Alex Jones is a raging buffoon.
I dare say even his most ardent fans who may have chanced an honest assessment of him harbor some facsimile of this sentiment. He lives in a fantasy world where he enjoys hyperactive omniscience. Sound familiar? Dogma in any form is ridiculous and cartoonish, a characteristic highlighted when it flows from the dramedy of Glenn Beck or Robert Tilton’s baby talk or Alex Jones’ frazzle-dazzle delusions. I won’t go into the history of charismatic leeches. You get the point.
I know that pointing out the absurdity of talking heads drunk on egoism is nothing new or radical. We all understand it. However, as with everything political, there are legitimate issues that nevertheless overlap the unreasonable. A friend hinted that some of my views might appear an endorsement of conspiracy thinking or at the very least, American style libertarianism. So I’m going to set a few things straight. I am in no way a conspiracy nut. I’m typing it again with emphasis: I am in no way a conspiracy nut! I do not believe in overarching plans to control the planet hatched by hooded men in star chambers. What I do believe in is the inherent corruption of governments and rulers. I am an Anarchist-Individualist who accepts that for the foreseeable and un-foreseeable future, there will be rulers and governments. However, their existence doesn’t mean I should bow down to any of them for any reason on any issue. And that statement alone leaves me the loneliest “libertarian” on the picket line. Unfortunately, in my opposition to all government and law, I sometimes find myself on the same ground as wackjobs like Alex Jones, our only similarity being our shared opposition to specific tactics of one government in particular. This same plight is evident daily with even more prominent folks who share many of my views, David Graeber vs. Occupy Wall Street for example.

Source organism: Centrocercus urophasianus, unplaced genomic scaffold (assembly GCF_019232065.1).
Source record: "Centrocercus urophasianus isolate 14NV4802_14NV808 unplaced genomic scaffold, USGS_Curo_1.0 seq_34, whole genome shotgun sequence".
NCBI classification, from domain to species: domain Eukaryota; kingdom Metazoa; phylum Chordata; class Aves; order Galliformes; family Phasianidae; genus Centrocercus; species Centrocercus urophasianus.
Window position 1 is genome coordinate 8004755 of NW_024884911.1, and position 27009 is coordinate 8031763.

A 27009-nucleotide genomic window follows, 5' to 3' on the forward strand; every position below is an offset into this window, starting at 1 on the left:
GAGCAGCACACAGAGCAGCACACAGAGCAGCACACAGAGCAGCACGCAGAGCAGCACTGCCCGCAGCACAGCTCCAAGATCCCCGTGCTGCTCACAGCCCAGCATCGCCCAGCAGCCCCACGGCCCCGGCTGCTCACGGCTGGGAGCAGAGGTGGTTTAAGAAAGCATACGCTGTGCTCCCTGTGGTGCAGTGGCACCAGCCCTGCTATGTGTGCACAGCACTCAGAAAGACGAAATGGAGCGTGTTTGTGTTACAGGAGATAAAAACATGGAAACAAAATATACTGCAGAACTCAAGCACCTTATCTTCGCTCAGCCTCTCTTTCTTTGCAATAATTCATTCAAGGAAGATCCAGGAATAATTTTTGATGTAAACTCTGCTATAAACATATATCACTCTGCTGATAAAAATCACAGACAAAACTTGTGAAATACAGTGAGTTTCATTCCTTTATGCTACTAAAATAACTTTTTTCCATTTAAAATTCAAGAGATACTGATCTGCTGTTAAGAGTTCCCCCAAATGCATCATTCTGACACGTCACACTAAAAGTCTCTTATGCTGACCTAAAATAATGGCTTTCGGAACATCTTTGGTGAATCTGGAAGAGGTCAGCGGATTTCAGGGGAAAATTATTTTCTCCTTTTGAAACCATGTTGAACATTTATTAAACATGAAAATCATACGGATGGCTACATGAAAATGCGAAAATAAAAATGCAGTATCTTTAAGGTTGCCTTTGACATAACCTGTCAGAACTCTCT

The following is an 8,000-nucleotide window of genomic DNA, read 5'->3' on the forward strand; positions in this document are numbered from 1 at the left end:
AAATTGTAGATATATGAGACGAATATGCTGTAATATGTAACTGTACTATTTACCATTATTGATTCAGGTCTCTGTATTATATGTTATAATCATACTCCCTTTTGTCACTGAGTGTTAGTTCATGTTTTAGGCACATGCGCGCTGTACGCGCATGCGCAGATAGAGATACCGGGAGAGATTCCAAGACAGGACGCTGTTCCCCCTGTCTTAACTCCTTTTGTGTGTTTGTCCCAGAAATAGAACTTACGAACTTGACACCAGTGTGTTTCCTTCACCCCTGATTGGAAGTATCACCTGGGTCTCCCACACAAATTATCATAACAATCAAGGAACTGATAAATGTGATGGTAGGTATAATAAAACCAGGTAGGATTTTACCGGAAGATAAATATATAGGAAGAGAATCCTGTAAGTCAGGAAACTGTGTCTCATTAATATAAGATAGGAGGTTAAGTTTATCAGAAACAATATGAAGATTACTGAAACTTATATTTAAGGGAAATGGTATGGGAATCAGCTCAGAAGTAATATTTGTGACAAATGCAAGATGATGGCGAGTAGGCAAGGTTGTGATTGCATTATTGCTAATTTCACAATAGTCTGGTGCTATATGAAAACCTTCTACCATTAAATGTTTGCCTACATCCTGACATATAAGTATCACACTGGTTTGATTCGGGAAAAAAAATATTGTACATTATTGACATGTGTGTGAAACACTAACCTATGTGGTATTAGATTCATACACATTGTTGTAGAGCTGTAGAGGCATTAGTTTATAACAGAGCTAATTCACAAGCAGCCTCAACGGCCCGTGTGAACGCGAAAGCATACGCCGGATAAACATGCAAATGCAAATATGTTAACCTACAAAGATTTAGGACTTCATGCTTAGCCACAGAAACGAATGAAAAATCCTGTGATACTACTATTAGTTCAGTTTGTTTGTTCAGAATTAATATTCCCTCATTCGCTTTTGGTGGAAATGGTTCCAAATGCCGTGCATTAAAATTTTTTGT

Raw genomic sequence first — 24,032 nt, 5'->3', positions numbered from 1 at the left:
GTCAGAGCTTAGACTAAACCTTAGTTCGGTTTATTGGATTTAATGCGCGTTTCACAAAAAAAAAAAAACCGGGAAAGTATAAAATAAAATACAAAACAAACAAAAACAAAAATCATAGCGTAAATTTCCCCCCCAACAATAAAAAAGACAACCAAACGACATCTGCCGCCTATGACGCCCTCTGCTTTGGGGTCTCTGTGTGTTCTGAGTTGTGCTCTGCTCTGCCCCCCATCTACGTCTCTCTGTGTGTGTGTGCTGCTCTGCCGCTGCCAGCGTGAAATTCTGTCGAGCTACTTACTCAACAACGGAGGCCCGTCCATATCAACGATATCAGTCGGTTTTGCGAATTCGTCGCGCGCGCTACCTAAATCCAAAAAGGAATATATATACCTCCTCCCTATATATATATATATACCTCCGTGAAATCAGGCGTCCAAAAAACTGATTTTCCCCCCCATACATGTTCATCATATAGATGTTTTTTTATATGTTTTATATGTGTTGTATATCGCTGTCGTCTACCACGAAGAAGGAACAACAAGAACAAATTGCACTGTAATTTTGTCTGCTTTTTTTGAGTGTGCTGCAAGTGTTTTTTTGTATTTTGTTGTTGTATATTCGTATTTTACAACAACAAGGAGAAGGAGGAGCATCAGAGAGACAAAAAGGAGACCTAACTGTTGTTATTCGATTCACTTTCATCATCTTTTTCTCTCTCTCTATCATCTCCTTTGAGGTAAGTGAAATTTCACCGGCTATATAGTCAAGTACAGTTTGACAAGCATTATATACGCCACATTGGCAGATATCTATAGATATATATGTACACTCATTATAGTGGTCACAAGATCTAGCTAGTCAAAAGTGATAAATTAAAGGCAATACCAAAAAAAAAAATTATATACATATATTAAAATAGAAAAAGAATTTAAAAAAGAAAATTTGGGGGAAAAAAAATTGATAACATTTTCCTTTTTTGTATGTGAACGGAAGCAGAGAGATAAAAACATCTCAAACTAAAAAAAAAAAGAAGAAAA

So when I write something like: